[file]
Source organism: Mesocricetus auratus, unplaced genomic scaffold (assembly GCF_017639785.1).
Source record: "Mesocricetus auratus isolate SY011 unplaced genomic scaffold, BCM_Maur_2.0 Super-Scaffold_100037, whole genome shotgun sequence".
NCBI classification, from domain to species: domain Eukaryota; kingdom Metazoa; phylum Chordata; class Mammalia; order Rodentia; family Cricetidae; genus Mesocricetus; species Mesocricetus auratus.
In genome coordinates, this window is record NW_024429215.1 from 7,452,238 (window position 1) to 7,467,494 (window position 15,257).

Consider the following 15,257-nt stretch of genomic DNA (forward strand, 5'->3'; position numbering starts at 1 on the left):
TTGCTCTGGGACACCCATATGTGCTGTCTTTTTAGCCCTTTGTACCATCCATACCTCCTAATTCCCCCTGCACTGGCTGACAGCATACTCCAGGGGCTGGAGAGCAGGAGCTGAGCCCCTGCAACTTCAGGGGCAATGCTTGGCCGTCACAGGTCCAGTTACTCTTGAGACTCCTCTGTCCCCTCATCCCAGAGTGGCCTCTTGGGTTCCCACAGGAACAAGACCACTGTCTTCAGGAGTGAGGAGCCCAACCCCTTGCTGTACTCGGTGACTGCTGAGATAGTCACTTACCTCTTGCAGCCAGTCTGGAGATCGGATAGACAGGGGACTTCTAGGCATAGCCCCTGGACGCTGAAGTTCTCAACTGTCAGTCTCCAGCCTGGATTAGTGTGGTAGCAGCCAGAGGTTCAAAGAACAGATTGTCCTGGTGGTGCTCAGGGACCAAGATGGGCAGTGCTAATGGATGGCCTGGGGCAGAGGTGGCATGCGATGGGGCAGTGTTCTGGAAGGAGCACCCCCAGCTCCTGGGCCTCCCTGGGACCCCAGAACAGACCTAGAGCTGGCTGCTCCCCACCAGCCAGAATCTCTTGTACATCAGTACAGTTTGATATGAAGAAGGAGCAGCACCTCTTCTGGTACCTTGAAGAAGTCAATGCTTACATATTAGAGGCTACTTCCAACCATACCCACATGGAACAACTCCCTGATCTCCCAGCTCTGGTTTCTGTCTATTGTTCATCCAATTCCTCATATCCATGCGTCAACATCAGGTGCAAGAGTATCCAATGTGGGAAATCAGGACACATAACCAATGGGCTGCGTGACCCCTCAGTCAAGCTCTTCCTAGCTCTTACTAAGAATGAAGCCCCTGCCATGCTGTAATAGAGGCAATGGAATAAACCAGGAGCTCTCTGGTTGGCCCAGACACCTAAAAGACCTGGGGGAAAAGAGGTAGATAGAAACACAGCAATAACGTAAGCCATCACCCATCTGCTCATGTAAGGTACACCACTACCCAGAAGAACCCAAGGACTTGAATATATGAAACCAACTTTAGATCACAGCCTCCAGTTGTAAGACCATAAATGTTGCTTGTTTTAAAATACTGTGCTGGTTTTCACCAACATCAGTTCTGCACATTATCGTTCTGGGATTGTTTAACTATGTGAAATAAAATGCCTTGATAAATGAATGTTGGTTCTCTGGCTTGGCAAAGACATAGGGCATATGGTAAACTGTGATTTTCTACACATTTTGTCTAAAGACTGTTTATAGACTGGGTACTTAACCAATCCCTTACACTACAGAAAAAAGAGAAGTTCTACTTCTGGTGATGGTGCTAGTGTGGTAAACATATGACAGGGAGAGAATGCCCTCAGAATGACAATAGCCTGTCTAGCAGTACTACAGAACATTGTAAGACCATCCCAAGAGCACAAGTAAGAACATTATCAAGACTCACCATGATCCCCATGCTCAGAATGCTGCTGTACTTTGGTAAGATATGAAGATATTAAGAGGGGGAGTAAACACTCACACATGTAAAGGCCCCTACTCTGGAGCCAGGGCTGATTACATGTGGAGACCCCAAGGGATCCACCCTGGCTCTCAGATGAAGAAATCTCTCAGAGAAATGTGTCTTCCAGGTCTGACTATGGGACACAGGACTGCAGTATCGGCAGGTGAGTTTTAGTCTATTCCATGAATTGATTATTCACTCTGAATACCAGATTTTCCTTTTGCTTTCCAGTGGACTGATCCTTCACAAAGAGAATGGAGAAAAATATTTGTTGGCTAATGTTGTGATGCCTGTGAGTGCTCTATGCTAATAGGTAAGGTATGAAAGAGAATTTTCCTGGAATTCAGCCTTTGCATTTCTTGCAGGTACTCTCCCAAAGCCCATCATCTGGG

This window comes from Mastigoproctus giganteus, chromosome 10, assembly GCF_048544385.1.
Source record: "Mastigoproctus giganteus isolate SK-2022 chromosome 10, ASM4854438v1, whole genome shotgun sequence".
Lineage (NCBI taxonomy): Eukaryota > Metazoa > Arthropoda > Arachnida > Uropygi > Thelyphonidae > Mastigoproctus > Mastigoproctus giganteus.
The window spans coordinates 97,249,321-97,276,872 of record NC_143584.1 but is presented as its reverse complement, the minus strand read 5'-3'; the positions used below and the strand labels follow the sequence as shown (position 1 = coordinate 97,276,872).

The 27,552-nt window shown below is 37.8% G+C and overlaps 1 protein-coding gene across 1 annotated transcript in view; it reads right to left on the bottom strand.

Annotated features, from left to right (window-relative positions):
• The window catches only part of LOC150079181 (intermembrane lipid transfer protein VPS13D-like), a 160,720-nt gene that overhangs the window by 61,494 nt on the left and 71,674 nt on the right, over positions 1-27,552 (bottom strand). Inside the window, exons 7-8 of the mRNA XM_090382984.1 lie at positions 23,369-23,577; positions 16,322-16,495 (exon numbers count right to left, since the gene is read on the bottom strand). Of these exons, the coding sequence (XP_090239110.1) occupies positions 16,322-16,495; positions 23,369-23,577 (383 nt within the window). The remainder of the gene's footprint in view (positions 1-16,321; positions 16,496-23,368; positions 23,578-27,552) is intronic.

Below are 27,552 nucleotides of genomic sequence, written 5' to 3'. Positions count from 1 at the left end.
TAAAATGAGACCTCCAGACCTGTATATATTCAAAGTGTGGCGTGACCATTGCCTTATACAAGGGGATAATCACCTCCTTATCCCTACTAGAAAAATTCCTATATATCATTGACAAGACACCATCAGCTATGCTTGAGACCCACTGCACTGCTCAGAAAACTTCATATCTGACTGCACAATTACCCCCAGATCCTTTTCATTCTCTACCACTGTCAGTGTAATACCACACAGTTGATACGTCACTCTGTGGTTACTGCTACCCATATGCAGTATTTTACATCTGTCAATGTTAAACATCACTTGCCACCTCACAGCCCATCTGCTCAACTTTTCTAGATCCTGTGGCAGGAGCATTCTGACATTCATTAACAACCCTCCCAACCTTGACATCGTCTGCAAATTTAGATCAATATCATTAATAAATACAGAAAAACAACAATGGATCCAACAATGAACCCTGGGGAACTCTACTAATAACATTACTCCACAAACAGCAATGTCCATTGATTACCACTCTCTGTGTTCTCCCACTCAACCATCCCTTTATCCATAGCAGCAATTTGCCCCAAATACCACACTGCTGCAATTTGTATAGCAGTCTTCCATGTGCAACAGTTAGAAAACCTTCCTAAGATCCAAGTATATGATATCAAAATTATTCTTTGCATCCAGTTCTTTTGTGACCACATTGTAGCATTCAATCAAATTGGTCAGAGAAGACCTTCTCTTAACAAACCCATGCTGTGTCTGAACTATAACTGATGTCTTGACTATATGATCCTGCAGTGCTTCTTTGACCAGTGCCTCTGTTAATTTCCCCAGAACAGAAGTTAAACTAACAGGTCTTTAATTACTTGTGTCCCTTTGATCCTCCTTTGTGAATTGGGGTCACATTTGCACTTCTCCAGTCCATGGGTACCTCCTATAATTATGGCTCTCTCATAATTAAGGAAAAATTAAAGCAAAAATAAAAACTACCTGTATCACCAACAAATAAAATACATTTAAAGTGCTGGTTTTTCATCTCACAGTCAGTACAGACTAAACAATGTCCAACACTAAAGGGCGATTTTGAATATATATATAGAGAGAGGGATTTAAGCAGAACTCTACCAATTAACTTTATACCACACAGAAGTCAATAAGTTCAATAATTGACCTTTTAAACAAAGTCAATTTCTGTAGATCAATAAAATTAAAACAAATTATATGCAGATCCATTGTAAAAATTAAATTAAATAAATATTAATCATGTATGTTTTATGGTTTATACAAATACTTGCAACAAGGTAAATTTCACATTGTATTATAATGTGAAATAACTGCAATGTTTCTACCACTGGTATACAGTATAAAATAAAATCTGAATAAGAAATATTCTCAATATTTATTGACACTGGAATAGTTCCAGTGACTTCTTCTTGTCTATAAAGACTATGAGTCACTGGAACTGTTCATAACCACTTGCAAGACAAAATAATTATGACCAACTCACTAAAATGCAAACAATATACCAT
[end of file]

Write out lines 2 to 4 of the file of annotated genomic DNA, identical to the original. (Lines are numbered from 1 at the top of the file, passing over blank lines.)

Source record: "Mesocricetus auratus isolate SY011 unplaced genomic scaffold, BCM_Maur_2.0 Super-Scaffold_100037, whole genome shotgun sequence".
NCBI classification, from domain to species: domain Eukaryota; kingdom Metazoa; phylum Chordata; class Mammalia; order Rodentia; family Cricetidae; genus Mesocricetus; species Mesocricetus auratus.
In genome coordinates, this window is record NW_024429215.1 from 7,452,238 (window position 1) to 7,467,494 (window position 15,257).